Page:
We’re very bullish on it. We see it as almost the inversion of 3D, which was hype-hype-hype and then really under-delivered as a product. This is one where the product is so good, but it’s still so engineering-centric and I’m not confident necessarily on the roadmap to getting the product out, and how it is that they’re going to bring the qualitative experiences and couple that to the engineering. I think that’s where it’s falling a little short in some areas. But when you look at the numbers relative to Steam and Valve, the computational power is clearly there, you’ve got a contextual audience that are alpha adopters and they’re gamers big-time. You look at Gear VR and you have a subset of a pretty large audience that are going to be ready for primetime to a degree. It’s early days, but we’re bullish.
I think it has a lot to do with the cost of the hardware, and the nature of the experiences that are being delivered. It’s just hard to predict when that is going to crystallize into a market.
The other issue, and we deal with this as a studio, is there’s so much now being thrown at these experiences in terms of promotion and marketing. How are you going to differentiate a commercial experience from a promotional and marketing experience Whenever there’s new platforms, that’s where media tends to go. “Oh, let’s leverage the novelty of this new thing!” and we’ll use it as a promotional marketing vehicle. Well, while you’re doing that, it cannibalizes the commercial opportunity. At some point it’s the YouTube conundrum. Other players mature aroudn you, and then you have to either gravitate toward their model or build a better mousetrap.
Aside from AR and VR, is there something ahead in the next year or two that you think people in the games industry should take advantage of?
We see the ability within location-based entertainment experiences for gaming to become more and more of a thing. We just recently announced our first location-based entertainment initiative in the Middle East. The interesting thing about that dialog is going to be the gamification of a lot that’s going to happen in that environment and to couple people to that experience remotely through gamifiable experiences. I think for a company like ours, we’re kind of the little engine that could. We’re the newest bigger player, if you will. But we’re not a slave to a 15-acre lot behind our studio where we have to produce x amount of films per year and x amount of television per year. We’re somewhat mercenary in how we go out and distribute and finance, oftentimes, with our partnerships. We’re the agnostic player — we’re very good at partnering with people. We partner with all of the traditional big media players out there. We see just a tremendous amount of opportunity in every area.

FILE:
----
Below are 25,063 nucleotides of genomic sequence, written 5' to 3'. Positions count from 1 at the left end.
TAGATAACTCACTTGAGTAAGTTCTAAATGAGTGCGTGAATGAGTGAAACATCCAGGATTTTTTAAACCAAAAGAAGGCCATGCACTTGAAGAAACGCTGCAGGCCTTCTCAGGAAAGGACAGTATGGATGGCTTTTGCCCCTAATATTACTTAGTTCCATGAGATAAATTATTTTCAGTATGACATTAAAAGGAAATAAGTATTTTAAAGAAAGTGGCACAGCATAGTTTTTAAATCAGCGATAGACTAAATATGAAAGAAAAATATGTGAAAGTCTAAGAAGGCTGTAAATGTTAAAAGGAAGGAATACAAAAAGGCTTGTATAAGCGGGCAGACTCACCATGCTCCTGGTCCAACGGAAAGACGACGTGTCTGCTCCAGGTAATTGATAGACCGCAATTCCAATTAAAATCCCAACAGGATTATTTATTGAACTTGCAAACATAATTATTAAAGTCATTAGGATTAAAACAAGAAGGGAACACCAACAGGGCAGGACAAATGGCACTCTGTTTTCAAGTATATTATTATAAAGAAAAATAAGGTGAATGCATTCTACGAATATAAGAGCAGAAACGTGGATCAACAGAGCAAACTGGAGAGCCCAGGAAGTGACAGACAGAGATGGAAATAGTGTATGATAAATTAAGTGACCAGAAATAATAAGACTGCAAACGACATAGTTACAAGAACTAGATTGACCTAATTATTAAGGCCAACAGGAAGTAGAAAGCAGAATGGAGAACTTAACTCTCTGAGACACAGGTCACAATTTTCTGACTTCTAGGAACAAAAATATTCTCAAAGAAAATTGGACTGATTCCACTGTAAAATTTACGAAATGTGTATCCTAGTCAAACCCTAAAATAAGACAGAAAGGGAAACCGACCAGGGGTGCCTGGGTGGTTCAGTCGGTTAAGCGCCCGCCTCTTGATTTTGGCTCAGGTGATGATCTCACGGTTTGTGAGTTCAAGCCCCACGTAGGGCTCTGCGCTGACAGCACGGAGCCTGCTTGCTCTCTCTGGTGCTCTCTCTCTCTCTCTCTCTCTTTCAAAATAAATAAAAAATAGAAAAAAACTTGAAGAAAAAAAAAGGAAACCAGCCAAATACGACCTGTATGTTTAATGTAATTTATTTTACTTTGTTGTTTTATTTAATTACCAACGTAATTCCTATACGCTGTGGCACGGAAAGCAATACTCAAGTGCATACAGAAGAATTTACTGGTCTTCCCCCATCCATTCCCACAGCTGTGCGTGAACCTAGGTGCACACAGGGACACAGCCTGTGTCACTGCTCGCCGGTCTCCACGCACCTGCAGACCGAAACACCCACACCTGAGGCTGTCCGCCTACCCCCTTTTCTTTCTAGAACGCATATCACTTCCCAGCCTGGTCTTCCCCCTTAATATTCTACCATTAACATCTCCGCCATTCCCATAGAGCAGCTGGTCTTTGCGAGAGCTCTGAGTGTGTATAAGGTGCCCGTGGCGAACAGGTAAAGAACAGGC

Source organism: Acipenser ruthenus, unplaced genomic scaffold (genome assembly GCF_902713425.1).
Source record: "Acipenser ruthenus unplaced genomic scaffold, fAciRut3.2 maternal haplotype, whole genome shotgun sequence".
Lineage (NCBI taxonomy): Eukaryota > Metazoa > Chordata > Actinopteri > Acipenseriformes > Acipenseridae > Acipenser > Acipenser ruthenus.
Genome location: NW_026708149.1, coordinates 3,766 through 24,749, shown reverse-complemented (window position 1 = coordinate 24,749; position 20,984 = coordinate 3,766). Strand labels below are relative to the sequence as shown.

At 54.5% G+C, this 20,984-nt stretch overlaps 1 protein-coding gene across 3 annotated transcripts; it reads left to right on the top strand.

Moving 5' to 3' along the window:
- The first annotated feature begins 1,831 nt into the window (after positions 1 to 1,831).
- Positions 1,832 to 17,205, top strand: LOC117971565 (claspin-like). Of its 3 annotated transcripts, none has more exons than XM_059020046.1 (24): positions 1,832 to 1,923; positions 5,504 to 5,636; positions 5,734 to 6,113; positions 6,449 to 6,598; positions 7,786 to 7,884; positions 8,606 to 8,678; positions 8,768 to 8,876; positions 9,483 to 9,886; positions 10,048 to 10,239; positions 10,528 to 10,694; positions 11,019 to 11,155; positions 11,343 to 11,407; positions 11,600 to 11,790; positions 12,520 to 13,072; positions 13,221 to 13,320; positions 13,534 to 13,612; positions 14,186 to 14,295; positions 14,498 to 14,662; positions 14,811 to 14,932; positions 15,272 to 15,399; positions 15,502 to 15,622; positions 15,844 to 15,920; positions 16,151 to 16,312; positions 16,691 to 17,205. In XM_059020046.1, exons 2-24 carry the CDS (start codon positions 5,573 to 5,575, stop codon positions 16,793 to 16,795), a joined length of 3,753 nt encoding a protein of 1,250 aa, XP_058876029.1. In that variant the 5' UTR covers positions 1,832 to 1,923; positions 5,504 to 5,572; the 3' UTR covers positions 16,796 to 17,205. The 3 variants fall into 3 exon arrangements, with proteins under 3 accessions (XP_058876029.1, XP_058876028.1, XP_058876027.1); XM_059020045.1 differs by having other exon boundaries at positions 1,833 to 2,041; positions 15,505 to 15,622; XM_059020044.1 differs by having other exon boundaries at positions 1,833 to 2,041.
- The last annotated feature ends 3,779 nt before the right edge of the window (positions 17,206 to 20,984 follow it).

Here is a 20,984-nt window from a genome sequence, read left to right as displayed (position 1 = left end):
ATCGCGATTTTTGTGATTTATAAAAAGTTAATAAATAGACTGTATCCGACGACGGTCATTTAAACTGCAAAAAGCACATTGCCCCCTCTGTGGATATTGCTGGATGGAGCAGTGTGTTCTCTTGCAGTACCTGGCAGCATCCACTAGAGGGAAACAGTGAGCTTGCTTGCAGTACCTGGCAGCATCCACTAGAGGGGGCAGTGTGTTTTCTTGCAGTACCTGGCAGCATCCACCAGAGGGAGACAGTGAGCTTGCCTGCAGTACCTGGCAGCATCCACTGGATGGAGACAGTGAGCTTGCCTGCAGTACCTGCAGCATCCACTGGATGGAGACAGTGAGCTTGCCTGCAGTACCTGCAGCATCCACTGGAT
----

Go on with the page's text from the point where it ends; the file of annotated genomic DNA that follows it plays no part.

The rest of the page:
How do you see games going into the movie or television space? Will this become more commonplace?
I think you will start to see more and more of that activity. I think there’s a little bit of a prejudice and it’s unwarranted or unjustified… and perhaps there have been some bad adaptations of games in years past. We’re pursuing several IPs that originate on the game side of the fence, and hopefully will mature into successful vehicles. One of the positives there that you cannot argue with are the engagement metrics. We just haven’t seen that before, and mobile/tablet have really provided that opportunity. We’re very bullish on it, as are the other studios, and we hope we and they continue to take those shots on goal.